Yesterday was Palm Sunday, the day when the church traditionally celebrates the entry of Jesus into Jerusalem for the final time. In Luke’s Gospel, Jesus’ journey towards Jerusalem forms a significant theme in his recording of his ministry.
Luke 9:51, Jesus ‘set his face’ toward Jerusalem. This centre of first century Palestine. The capital, the concentrated centre of Roman power. Seat of King Herod, pretender on the throne and traitor to the nation. Jesus sets his face towards the ancient city of God.
But it would be some time before he made his final entry.
The great preacher and teacher, Jesus, has travelled around Galilee, Nazareth and beyond calling disciples, announcing a new era of God’s reign and gathering a substantial following.
And with this substantial following, the famous rabbi makes for his final destination, the place he’s been headed for three years to accomplish his work.
Perhaps a first century Jew would expect a devout, charismatic leader of the people to use his substantial influence perhaps to influence political change. Reduce the tax rates? Pressure the Romans into removing the vestiges of their idol cult from the sacred city? Grant greater autonomy for the Jewish people?
Jesus does none of these things. He enters triumphantly and proceeds directly to the Temple.
He is indignant at what he finds there. Cheating pilgrims for a higher profit margin in the sale of the sacrificial animals, Jesus is enraged. Overturning tables, scattering coins he laments
“It is written, ‘My house shall be called a house of prayer,’ but you make it a den of robbers.”
In this devastating act of judgement, Jesus condemns not the Romans, nor even Herod–who had even killed Jesus’ own, cousin John the Baptist–but the Pharisees, Priests, Scribes and Sadducees. That is to say, the entire spiritual leadership system of Israel. They had robbed God’s people. They had failed in their task to make God’s house a house of prayer for the nations (Isaiah 56:7).
The next day, he comes back into the city. He is hungry. Passing a fig tree, he looks for fruit on it’s branches. He finds none. Instead of simply looking elsewhere, he shouts at the tree. In this most puzzling, even bizarre, miracle Jesus is delivering a fearsome message.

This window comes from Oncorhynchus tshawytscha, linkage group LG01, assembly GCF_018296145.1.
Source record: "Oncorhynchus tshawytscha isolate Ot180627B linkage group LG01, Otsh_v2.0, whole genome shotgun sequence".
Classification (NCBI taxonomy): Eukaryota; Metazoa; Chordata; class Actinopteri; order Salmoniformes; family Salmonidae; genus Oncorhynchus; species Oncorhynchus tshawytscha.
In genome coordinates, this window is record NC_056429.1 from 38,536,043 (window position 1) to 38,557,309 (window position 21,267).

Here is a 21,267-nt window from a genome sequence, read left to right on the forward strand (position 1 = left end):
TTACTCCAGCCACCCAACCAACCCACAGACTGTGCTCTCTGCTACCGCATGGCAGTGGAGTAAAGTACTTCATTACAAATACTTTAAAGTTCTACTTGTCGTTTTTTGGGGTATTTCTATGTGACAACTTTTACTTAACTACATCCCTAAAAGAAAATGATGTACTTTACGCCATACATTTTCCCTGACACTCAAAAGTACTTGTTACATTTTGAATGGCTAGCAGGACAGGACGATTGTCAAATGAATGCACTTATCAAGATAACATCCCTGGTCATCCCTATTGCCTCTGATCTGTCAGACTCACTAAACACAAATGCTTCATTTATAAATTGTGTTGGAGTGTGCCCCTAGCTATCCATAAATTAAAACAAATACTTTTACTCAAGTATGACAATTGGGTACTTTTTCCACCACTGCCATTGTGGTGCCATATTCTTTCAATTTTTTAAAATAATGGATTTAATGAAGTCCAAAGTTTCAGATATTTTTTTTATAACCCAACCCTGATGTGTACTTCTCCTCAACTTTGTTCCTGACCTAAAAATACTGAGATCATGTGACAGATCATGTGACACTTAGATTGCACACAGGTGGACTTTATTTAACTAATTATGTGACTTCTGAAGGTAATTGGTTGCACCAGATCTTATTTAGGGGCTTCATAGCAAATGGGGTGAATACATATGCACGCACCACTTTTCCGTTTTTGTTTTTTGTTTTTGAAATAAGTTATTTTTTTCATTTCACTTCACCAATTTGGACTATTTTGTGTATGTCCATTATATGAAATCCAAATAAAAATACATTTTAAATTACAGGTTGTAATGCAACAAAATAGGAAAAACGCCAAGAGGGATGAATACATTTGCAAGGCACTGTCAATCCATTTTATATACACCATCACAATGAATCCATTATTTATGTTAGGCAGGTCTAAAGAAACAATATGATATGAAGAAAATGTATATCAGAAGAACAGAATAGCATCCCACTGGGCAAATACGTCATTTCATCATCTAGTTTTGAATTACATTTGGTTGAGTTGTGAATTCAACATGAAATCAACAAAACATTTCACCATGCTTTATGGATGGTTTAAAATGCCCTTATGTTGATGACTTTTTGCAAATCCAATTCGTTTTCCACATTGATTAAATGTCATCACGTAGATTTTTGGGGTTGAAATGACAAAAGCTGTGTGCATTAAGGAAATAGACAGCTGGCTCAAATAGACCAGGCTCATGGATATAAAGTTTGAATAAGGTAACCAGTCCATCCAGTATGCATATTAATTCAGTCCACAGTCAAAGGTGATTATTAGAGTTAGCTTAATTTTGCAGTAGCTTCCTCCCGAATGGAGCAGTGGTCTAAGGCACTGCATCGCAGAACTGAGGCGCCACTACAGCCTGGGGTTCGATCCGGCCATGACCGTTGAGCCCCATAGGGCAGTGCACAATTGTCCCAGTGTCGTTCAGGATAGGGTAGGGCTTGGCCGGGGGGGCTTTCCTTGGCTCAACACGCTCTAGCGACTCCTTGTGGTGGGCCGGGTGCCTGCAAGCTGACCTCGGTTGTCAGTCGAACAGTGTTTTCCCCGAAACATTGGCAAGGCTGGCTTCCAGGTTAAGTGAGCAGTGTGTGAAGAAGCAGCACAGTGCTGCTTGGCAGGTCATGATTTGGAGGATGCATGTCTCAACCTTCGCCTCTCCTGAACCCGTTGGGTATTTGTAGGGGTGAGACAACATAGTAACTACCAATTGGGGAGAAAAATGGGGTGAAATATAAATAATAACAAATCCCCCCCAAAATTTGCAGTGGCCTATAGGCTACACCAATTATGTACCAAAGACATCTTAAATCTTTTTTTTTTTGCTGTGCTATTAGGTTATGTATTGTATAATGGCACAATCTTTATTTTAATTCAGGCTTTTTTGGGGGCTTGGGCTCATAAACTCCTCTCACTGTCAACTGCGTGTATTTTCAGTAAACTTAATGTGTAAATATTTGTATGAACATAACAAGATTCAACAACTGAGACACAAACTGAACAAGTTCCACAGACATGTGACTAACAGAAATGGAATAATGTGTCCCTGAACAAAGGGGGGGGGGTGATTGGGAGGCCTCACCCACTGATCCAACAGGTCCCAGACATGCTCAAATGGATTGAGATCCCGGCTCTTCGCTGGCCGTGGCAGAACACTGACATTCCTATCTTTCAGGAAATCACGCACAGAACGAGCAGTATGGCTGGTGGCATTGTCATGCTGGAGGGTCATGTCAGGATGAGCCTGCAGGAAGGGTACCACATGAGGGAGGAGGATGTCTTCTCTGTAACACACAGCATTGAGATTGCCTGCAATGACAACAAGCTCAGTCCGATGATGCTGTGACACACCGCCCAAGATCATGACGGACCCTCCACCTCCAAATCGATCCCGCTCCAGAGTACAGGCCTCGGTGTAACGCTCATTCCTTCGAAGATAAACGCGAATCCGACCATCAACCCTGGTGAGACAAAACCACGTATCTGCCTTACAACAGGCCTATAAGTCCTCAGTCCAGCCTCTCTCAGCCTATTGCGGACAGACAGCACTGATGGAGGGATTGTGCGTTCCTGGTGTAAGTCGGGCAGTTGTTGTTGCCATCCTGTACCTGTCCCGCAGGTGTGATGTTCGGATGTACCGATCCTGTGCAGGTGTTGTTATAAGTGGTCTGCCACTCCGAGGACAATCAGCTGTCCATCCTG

The day before he merely overturned tables in his rage. Today the words from his mouth kill the fig tree.
And he said to it, “May no fruit ever come from you again!” And the fig tree withered at once. (Matthew 21:19)
This terrifying judgement is a demonstration of the judgement God has placed upon Israel. Jesus came to them looking for good fruit, evidence that God’s patience with them had paid off. Evidence that God’s people were obeying him whilst he was ‘away’. He came to see just what Israel had done with God’s blessing to them, his law.
Jesus came and saw that they had failed. With that the measure of their sin had reached it’s fullness and like the fig tree they were cursed.
Can this explain the decline of the Western Church? Read the three parables Jesus tells in judgement against the Jewish leaders of the day. Can you see parallels in the culture today, or in history?
The ways we have claimed to obey, but have not stood up against bigotry and hatred, oppression and greed?
The knowledge of the Lord we have been taught and shown, the Gospel that we have failed to display?
The great invitation to meet God in the poor and needy, yet we have despised the call?
As a ministry worker, a staff member of a church, I read these stories with trembling in my heart.
What if Christ were to walk into my office today? What if he would come looking for fruit, the good harvest of love and joy and peace in my life and in my community. What would he find there?
I tremble because I know he would turn the desks over, he would lay waste to my work. Like the fig tree, surly he would curse.
As a minister in the Church, I am driven to my knees this Holy Week, for I know I have been a lazy son (Matthew 21:30), a wicked tenant (Matthew 21:39) and have despised the Lord’s invitation (Matthew 22:5).
This Holy Week, I will not reject Christ, but I will respond to his warning.
I hope you will too.